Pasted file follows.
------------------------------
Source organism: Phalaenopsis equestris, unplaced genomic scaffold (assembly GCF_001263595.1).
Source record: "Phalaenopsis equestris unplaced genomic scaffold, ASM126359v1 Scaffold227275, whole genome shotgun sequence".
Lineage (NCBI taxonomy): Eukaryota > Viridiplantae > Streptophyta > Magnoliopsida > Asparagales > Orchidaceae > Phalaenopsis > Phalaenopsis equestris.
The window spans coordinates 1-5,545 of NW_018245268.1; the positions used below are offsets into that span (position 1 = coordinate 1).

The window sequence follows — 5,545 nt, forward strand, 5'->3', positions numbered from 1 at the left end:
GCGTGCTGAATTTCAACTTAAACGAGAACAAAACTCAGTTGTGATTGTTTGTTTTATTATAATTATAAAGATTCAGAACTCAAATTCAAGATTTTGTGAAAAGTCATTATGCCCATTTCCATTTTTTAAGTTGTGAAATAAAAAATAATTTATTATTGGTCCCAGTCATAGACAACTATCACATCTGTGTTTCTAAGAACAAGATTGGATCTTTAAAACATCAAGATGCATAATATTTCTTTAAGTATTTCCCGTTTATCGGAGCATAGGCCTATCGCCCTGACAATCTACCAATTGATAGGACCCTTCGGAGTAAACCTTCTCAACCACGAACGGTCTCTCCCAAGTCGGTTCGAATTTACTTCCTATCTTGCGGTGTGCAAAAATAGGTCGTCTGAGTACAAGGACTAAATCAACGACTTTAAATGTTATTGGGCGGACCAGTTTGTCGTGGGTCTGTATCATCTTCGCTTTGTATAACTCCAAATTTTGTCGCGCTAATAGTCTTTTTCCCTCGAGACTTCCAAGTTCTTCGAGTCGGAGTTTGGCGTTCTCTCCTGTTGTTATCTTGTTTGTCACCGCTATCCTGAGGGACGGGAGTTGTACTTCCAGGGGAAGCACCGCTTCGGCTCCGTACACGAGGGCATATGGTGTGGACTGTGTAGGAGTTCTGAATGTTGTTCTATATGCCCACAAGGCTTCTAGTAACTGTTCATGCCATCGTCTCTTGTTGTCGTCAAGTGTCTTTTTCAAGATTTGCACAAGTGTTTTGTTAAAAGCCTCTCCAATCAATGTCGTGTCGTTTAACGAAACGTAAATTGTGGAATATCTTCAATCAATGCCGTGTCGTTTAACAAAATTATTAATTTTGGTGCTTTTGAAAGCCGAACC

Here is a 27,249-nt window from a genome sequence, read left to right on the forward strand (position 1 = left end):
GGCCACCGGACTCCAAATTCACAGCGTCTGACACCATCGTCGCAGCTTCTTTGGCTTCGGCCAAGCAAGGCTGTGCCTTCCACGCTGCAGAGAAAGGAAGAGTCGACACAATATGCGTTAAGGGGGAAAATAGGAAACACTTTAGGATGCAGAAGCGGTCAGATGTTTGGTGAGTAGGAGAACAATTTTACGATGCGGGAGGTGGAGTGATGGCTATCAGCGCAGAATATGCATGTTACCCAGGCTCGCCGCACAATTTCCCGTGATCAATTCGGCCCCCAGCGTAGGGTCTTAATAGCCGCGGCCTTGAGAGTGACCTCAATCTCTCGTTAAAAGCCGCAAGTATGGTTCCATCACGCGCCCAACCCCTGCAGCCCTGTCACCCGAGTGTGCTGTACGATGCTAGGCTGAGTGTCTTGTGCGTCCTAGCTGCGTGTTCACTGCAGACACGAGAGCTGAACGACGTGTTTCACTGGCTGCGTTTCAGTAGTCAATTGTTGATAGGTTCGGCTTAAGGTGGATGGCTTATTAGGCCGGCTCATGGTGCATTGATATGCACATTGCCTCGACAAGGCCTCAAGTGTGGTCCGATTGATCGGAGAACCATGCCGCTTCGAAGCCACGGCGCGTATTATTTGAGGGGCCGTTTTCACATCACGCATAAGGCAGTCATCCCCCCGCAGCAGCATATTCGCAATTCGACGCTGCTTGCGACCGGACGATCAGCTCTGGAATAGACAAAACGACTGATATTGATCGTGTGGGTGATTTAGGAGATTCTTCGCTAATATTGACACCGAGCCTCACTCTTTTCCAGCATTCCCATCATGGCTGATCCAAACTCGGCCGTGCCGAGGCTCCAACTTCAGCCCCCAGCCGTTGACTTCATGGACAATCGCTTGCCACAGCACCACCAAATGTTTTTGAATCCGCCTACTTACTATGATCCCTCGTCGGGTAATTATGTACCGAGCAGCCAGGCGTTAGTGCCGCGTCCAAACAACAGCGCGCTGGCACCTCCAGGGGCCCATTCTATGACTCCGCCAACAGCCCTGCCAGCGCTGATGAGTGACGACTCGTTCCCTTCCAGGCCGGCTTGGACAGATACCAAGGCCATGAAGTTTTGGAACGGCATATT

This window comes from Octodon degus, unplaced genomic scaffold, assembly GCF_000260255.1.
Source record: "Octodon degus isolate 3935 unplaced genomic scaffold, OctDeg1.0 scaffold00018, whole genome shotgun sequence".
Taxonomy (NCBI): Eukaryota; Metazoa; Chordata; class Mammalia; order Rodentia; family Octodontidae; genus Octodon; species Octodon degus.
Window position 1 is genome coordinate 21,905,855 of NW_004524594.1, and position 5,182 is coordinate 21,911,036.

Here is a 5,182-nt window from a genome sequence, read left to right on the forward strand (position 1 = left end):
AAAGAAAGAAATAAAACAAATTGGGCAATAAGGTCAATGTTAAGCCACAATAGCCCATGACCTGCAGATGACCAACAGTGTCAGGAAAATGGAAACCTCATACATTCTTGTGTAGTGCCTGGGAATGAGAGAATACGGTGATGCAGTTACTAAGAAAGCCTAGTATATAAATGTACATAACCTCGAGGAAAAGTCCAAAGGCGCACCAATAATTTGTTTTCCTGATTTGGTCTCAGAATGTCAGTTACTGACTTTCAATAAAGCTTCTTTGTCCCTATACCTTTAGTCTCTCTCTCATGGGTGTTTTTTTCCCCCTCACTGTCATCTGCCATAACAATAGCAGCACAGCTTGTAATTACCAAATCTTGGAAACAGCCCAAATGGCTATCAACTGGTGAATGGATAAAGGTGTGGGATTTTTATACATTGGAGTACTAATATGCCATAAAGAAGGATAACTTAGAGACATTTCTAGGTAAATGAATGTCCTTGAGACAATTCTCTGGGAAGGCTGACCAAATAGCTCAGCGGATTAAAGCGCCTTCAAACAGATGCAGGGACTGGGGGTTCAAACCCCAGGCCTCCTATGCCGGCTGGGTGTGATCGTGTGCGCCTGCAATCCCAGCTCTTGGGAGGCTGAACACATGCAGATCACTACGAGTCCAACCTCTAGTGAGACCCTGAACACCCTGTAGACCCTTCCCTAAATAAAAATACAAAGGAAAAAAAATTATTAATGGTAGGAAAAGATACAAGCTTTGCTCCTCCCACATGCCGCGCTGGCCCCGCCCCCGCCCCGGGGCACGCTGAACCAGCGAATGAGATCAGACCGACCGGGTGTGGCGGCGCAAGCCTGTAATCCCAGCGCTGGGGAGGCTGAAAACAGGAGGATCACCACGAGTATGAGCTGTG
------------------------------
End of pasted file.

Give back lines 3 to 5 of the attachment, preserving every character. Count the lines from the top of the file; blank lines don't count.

Lineage (NCBI taxonomy): Eukaryota > Viridiplantae > Streptophyta > Magnoliopsida > Asparagales > Orchidaceae > Phalaenopsis > Phalaenopsis equestris.
The window spans coordinates 1-5,545 of NW_018245268.1; the positions used below are offsets into that span (position 1 = coordinate 1).

The window sequence follows — 5,545 nt, forward strand, 5'->3', positions numbered from 1 at the left end: